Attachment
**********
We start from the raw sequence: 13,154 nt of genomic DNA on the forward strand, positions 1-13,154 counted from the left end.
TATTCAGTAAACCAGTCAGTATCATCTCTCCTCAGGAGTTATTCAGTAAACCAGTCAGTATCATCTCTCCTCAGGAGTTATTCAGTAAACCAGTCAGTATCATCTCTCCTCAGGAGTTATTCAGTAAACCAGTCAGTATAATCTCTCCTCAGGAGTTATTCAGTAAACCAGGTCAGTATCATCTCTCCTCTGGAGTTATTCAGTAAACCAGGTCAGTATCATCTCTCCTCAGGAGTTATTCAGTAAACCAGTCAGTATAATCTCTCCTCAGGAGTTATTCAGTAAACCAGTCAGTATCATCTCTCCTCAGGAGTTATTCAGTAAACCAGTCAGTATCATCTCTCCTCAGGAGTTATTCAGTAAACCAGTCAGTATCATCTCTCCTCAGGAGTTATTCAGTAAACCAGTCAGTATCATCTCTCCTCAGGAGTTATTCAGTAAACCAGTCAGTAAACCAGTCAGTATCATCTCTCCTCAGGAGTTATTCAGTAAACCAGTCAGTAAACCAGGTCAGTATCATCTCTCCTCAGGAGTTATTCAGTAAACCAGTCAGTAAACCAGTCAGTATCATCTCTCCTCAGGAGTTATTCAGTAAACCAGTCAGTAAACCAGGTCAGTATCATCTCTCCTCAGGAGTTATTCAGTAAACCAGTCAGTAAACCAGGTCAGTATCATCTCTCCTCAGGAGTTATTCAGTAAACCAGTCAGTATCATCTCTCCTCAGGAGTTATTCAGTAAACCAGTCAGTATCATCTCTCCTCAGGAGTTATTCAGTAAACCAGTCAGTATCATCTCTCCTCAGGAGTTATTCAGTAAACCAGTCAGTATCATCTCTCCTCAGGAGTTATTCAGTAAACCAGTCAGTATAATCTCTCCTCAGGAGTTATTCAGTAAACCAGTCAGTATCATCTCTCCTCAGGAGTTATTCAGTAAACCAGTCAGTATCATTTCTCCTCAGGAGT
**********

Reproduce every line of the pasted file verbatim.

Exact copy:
We start from the raw sequence: 13,154 nt of genomic DNA on the forward strand, positions 1-13,154 counted from the left end.
TATTCAGTAAACCAGTCAGTATCATCTCTCCTCAGGAGTTATTCAGTAAACCAGTCAGTATCATCTCTCCTCAGGAGTTATTCAGTAAACCAGTCAGTATCATCTCTCCTCAGGAGTTATTCAGTAAACCAGTCAGTATAATCTCTCCTCAGGAGTTATTCAGTAAACCAGGTCAGTATCATCTCTCCTCTGGAGTTATTCAGTAAACCAGGTCAGTATCATCTCTCCTCAGGAGTTATTCAGTAAACCAGTCAGTATAATCTCTCCTCAGGAGTTATTCAGTAAACCAGTCAGTATCATCTCTCCTCAGGAGTTATTCAGTAAACCAGTCAGTATCATCTCTCCTCAGGAGTTATTCAGTAAACCAGTCAGTATCATCTCTCCTCAGGAGTTATTCAGTAAACCAGTCAGTATCATCTCTCCTCAGGAGTTATTCAGTAAACCAGTCAGTAAACCAGTCAGTATCATCTCTCCTCAGGAGTTATTCAGTAAACCAGTCAGTAAACCAGGTCAGTATCATCTCTCCTCAGGAGTTATTCAGTAAACCAGTCAGTAAACCAGTCAGTATCATCTCTCCTCAGGAGTTATTCAGTAAACCAGTCAGTAAACCAGGTCAGTATCATCTCTCCTCAGGAGTTATTCAGTAAACCAGTCAGTAAACCAGGTCAGTATCATCTCTCCTCAGGAGTTATTCAGTAAACCAGTCAGTATCATCTCTCCTCAGGAGTTATTCAGTAAACCAGTCAGTATCATCTCTCCTCAGGAGTTATTCAGTAAACCAGTCAGTATCATCTCTCCTCAGGAGTTATTCAGTAAACCAGTCAGTATCATCTCTCCTCAGGAGTTATTCAGTAAACCAGTCAGTATAATCTCTCCTCAGGAGTTATTCAGTAAACCAGTCAGTATCATCTCTCCTCAGGAGTTATTCAGTAAACCAGTCAGTATCATTTCTCCTCAGGAGT